At the end of the Western Roman Empire the Germanic tribal confederations migrated from Central Europe, invaded the Iberian peninsula and established independent realms in its western provinces, including the Suebi and Vandals. The Visigoths would forcibly integrate all remaining independent territories in the peninsula, including Byzantine provinces, into the Kingdom of Toledo, which more or less unified politically and all the former Roman provinces or successor kingdoms of what was documented as Hispania. In the early eighth century the Visigothic Kingdom fell to the Moors of the Umayyad Islamic Caliphate, who arrived to rule most of the peninsula in the year 726, leaving only a handful of small Christian realms in the north and lasting up to seven centuries in the Kingdom of Granada; this led to many wars during a long reconquering period across the Iberian Peninsula, which led to the creation of the Kingdom of Leon, Kingdom of Castile, Kingdom of Aragon and Kingdom of Navarre as the main Christian kingdoms to face the invasion.
Following the Moorish conquest, Europeans began a gradual process of retaking the region known as the Reconquista, which by the late 15th century culminated in the emergence of Spain as a unified country under the Catholic Monarchs. Until Aragon had been an independent kingdom, which had expanded toward the eastern Mediterranean, incorporating Sicily and Naples, had competed with Genoa and Venice. In the early modern period, Spain became the world's first global empire and the most powerful country in the world, leaving a large cultural and linguistic legacy that includes more than 570 million Hispanophones, making Spanish the world's second-most spoken native language, after Mandarin Chinese. During the Golden Age there were many advancements in the arts, with world-famous painters such as Diego Velázquez; the most famous Spanish literary work, Don Quixote, was published during the Golden Age. Spain hosts the world's third-largest number of UNESCO World Heritage Sites. Spain is a secular parliamentary democracy and a parliamentary monarchy, with King Felipe VI as head of state.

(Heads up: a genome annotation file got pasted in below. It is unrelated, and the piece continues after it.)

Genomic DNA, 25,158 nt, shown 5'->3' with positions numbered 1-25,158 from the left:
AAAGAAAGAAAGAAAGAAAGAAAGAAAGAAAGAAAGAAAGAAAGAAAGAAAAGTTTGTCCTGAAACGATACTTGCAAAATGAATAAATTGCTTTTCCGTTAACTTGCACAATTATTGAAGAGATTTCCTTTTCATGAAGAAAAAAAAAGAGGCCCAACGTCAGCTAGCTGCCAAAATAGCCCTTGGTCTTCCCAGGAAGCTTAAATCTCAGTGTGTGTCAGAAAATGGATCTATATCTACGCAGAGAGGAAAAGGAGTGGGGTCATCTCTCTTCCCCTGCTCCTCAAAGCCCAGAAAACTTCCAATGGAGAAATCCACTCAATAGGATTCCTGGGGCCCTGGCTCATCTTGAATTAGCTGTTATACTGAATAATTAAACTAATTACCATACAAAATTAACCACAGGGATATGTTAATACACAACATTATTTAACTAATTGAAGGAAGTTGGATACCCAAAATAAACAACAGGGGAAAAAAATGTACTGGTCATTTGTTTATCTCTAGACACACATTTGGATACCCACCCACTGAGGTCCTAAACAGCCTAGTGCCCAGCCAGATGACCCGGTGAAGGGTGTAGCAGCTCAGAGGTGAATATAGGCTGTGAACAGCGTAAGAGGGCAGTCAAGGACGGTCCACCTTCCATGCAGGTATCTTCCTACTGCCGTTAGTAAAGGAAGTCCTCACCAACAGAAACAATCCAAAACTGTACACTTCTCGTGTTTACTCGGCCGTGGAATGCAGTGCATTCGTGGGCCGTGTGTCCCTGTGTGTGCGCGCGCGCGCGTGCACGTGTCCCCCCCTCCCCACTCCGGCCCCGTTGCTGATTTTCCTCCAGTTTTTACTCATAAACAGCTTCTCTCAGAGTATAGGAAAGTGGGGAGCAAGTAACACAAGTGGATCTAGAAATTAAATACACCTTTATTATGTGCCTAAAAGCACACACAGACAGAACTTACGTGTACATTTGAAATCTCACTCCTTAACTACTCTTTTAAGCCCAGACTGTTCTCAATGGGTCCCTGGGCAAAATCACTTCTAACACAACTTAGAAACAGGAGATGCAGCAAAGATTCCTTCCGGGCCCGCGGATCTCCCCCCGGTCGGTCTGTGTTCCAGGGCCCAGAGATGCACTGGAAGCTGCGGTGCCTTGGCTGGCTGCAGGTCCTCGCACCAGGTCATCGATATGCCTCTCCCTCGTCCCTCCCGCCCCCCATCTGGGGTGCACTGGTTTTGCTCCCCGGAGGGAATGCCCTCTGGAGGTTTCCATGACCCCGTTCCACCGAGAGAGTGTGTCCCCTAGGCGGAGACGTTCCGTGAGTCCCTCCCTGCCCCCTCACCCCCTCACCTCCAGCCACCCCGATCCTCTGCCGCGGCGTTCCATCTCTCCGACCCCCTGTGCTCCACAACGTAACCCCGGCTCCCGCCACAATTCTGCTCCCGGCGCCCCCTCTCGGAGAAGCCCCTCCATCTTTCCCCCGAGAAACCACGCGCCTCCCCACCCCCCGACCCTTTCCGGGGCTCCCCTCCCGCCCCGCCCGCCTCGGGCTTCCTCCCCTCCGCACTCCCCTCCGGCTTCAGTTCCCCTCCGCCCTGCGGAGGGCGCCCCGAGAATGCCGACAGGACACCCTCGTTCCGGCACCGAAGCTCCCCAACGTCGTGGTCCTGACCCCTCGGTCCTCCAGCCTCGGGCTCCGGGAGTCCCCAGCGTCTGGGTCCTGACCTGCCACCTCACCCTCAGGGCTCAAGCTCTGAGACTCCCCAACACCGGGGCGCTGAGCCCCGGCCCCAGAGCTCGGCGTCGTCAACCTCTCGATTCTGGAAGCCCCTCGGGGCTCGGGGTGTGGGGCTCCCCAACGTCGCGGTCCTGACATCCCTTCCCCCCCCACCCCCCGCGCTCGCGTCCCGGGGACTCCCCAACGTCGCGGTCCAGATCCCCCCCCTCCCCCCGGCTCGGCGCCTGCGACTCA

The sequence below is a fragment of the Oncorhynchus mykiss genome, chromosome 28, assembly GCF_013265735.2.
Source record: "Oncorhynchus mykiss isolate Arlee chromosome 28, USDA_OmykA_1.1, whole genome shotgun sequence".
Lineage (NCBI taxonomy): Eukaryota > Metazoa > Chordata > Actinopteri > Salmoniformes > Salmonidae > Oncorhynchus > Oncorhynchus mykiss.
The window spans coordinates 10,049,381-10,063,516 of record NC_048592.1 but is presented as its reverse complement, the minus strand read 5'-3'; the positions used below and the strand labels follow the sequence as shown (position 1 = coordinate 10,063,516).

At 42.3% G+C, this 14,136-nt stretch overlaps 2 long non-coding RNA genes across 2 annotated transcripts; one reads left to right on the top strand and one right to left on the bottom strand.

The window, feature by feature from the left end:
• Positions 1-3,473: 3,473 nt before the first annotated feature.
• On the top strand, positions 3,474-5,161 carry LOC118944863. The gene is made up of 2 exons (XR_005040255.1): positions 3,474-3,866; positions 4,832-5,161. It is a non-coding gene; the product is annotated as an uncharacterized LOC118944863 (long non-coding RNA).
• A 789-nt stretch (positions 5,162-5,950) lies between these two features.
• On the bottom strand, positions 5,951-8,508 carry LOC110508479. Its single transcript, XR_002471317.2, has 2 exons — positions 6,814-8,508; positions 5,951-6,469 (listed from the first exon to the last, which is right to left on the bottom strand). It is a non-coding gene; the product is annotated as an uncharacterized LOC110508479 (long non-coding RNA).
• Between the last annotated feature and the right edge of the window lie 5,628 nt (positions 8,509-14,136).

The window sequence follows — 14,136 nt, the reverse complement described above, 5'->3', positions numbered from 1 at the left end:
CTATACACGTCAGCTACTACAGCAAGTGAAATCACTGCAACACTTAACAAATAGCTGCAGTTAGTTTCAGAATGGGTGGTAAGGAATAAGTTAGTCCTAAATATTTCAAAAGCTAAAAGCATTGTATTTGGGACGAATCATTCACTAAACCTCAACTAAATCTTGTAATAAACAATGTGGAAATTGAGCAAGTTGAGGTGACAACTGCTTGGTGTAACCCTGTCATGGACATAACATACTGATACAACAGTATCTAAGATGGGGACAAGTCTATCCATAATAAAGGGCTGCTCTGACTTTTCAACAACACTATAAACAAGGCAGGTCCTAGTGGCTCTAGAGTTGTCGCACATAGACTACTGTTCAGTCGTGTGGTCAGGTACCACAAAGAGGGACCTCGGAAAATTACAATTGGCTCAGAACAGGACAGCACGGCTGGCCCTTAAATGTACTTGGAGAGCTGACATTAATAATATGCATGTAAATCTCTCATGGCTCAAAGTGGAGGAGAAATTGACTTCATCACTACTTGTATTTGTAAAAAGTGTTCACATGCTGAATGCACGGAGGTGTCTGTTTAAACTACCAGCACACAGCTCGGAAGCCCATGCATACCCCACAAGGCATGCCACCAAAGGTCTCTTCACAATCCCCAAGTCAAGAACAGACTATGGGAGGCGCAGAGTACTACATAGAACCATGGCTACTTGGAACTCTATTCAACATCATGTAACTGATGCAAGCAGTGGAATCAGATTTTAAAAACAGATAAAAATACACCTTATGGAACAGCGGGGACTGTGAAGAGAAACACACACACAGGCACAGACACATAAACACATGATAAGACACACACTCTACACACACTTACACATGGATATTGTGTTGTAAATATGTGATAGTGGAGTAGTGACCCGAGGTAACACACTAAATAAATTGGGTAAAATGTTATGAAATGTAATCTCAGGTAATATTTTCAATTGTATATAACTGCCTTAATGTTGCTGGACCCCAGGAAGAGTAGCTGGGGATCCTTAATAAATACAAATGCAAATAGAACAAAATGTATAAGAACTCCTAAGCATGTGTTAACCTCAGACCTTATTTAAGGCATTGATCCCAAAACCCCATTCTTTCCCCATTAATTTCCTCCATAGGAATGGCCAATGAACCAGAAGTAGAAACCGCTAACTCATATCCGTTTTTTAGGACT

It is a major developed country and a high income country, with the world's fourteenth largest economy by nominal GDP and sixteenth largest by purchasing power parity. It is a member of the United Nations, the European Union, the Eurozone, the Council of Europe, the Organization of Ibero-American States, the Union for the Mediterranean, the North Atlantic Treaty Organization, the Organisation for Economic Co-operation and Development, Organization for Security and Co-operation in Europe, the Schengen Area, the World Trade Organization and many other international organisations. While not an official member, Spain has a "Permanent Invitation" to the G20 summits, participating in every summit, which makes Spain a de facto member of the group; the origins of the Roman name Hispania, from which the modern name España was derived, are uncertain due to inadequate evidence, although it is documented that the Phoenicians and Carthaginians referred to the region as Spania, therefore the most accepted etymology is a Semitic-Phoenician one.
Down the centuries there have been a number of accounts and hypotheses: The Renaissance scholar Antonio de Nebrija proposed that the word Hispania evolved from the Iberian word Hispalis, meaning "city of the western world". Jesús Luis Cunchillos argues that the root of the term span is the Phoenician word spy, meaning "to forge metals". Therefore, i-spn-ya would mean "the land where metals are forged", it may be a derivation of the Phoenician I-Shpania, meaning "island of rabbits", "land of rabbits" or "edge", a reference to Spain's location at the end of the Mediterranean. The word in question means "Hyrax" due to Phoenicians confusing the two animals. Hispania may derive from the poetic use of the term Hesperia, reflecting the Greek perception of Italy as a "western land" or "land of the setting sun" (Hesperia